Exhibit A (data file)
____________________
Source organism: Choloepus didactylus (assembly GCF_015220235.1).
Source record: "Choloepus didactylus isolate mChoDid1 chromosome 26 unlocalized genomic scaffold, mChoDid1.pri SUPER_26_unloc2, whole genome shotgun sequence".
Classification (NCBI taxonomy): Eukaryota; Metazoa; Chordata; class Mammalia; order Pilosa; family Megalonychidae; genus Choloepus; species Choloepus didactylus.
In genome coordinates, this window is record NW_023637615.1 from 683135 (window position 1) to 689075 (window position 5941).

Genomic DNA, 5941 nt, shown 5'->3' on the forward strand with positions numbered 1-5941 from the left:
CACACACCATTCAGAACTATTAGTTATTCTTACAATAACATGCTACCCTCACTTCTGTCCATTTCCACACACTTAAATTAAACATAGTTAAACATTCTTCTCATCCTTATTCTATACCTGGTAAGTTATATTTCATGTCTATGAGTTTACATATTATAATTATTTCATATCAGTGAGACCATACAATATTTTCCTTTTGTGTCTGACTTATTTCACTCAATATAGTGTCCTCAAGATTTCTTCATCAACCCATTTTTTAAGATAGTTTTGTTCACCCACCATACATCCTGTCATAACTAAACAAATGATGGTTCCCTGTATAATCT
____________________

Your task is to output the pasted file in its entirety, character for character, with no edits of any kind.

Source organism: Choloepus didactylus (assembly GCF_015220235.1).
Source record: "Choloepus didactylus isolate mChoDid1 chromosome 26 unlocalized genomic scaffold, mChoDid1.pri SUPER_26_unloc2, whole genome shotgun sequence".
Classification (NCBI taxonomy): Eukaryota; Metazoa; Chordata; class Mammalia; order Pilosa; family Megalonychidae; genus Choloepus; species Choloepus didactylus.
In genome coordinates, this window is record NW_023637615.1 from 683135 (window position 1) to 689075 (window position 5941).

Genomic DNA, 5941 nt, shown 5'->3' on the forward strand with positions numbered 1-5941 from the left:
CACACACCATTCAGAACTATTAGTTATTCTTACAATAACATGCTACCCTCACTTCTGTCCATTTCCACACACTTAAATTAAACATAGTTAAACATTCTTCTCATCCTTATTCTATACCTGGTAAGTTATATTTCATGTCTATGAGTTTACATATTATAATTATTTCATATCAGTGAGACCATACAATATTTTCCTTTTGTGTCTGACTTATTTCACTCAATATAGTGTCCTCAAGATTTCTTCATCAACCCATTTTTTAAGATAGTTTTGTTCACCCACCATACATCCTGTCATAACTAAACAAATGATGGTTCCCTGTATAATCT